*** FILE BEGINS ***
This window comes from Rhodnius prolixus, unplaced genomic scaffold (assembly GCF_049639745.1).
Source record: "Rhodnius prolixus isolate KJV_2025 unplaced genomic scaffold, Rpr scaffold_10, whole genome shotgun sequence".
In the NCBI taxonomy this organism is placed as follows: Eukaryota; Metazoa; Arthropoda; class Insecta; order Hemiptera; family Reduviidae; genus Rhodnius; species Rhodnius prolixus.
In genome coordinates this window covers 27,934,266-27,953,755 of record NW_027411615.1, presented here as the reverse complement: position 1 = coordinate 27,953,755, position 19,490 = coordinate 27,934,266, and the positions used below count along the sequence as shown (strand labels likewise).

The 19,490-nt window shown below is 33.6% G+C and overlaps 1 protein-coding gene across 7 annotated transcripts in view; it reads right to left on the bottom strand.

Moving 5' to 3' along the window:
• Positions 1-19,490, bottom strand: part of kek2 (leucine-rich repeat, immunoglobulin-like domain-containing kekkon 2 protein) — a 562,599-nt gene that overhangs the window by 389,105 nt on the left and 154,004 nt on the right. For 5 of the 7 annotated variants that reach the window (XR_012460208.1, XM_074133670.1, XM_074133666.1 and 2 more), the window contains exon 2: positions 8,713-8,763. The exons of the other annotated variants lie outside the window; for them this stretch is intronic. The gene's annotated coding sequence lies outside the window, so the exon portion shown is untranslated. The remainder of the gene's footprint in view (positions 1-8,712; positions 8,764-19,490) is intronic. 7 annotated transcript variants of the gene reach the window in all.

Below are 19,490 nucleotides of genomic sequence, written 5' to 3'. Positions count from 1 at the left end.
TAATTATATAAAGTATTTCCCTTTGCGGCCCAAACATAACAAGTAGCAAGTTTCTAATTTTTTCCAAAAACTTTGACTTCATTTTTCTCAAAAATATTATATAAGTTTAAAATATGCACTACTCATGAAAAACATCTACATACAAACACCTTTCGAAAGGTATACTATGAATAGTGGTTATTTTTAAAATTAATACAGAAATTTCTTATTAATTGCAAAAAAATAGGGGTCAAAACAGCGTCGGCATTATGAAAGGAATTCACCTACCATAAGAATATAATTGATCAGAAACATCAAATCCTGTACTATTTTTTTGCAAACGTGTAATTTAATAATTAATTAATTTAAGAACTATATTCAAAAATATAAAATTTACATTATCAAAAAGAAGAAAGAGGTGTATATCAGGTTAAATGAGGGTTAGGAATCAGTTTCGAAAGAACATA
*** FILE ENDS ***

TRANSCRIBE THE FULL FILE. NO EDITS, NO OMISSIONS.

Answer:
This window comes from Rhodnius prolixus, unplaced genomic scaffold (assembly GCF_049639745.1).
Source record: "Rhodnius prolixus isolate KJV_2025 unplaced genomic scaffold, Rpr scaffold_10, whole genome shotgun sequence".
In the NCBI taxonomy this organism is placed as follows: Eukaryota; Metazoa; Arthropoda; class Insecta; order Hemiptera; family Reduviidae; genus Rhodnius; species Rhodnius prolixus.
In genome coordinates this window covers 27,934,266-27,953,755 of record NW_027411615.1, presented here as the reverse complement: position 1 = coordinate 27,953,755, position 19,490 = coordinate 27,934,266, and the positions used below count along the sequence as shown (strand labels likewise).

The 19,490-nt window shown below is 33.6% G+C and overlaps 1 protein-coding gene across 7 annotated transcripts in view; it reads right to left on the bottom strand.

Moving 5' to 3' along the window:
• Positions 1-19,490, bottom strand: part of kek2 (leucine-rich repeat, immunoglobulin-like domain-containing kekkon 2 protein) — a 562,599-nt gene that overhangs the window by 389,105 nt on the left and 154,004 nt on the right. For 5 of the 7 annotated variants that reach the window (XR_012460208.1, XM_074133670.1, XM_074133666.1 and 2 more), the window contains exon 2: positions 8,713-8,763. The exons of the other annotated variants lie outside the window; for them this stretch is intronic. The gene's annotated coding sequence lies outside the window, so the exon portion shown is untranslated. The remainder of the gene's footprint in view (positions 1-8,712; positions 8,764-19,490) is intronic. 7 annotated transcript variants of the gene reach the window in all.

Below are 19,490 nucleotides of genomic sequence, written 5' to 3'. Positions count from 1 at the left end.
TAATTATATAAAGTATTTCCCTTTGCGGCCCAAACATAACAAGTAGCAAGTTTCTAATTTTTTCCAAAAACTTTGACTTCATTTTTCTCAAAAATATTATATAAGTTTAAAATATGCACTACTCATGAAAAACATCTACATACAAACACCTTTCGAAAGGTATACTATGAATAGTGGTTATTTTTAAAATTAATACAGAAATTTCTTATTAATTGCAAAAAAATAGGGGTCAAAACAGCGTCGGCATTATGAAAGGAATTCACCTACCATAAGAATATAATTGATCAGAAACATCAAATCCTGTACTATTTTTTTGCAAACGTGTAATTTAATAATTAATTAATTTAAGAACTATATTCAAAAATATAAAATTTACATTATCAAAAAGAAGAAAGAGGTGTATATCAGGTTAAATGAGGGTTAGGAATCAGTTTCGAAAGAACATA